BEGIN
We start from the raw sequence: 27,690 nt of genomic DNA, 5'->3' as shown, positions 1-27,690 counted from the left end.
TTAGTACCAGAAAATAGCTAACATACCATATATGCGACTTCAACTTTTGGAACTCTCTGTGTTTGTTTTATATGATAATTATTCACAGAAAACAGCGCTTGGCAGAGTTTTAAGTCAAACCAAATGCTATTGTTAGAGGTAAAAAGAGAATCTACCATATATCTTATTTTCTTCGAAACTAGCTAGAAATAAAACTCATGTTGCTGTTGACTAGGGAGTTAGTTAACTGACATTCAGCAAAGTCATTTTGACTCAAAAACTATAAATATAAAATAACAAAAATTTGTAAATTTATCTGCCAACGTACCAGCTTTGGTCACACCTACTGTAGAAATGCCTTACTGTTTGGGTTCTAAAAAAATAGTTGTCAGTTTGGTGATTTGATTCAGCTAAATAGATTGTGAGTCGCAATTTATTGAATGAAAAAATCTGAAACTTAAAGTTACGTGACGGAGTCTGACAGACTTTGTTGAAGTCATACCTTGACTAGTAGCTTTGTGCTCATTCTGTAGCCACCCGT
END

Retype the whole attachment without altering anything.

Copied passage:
We start from the raw sequence: 27,690 nt of genomic DNA, 5'->3' as shown, positions 1-27,690 counted from the left end.
TTAGTACCAGAAAATAGCTAACATACCATATATGCGACTTCAACTTTTGGAACTCTCTGTGTTTGTTTTATATGATAATTATTCACAGAAAACAGCGCTTGGCAGAGTTTTAAGTCAAACCAAATGCTATTGTTAGAGGTAAAAAGAGAATCTACCATATATCTTATTTTCTTCGAAACTAGCTAGAAATAAAACTCATGTTGCTGTTGACTAGGGAGTTAGTTAACTGACATTCAGCAAAGTCATTTTGACTCAAAAACTATAAATATAAAATAACAAAAATTTGTAAATTTATCTGCCAACGTACCAGCTTTGGTCACACCTACTGTAGAAATGCCTTACTGTTTGGGTTCTAAAAAAATAGTTGTCAGTTTGGTGATTTGATTCAGCTAAATAGATTGTGAGTCGCAATTTATTGAATGAAAAAATCTGAAACTTAAAGTTACGTGACGGAGTCTGACAGACTTTGTTGAAGTCATACCTTGACTAGTAGCTTTGTGCTCATTCTGTAGCCACCCGT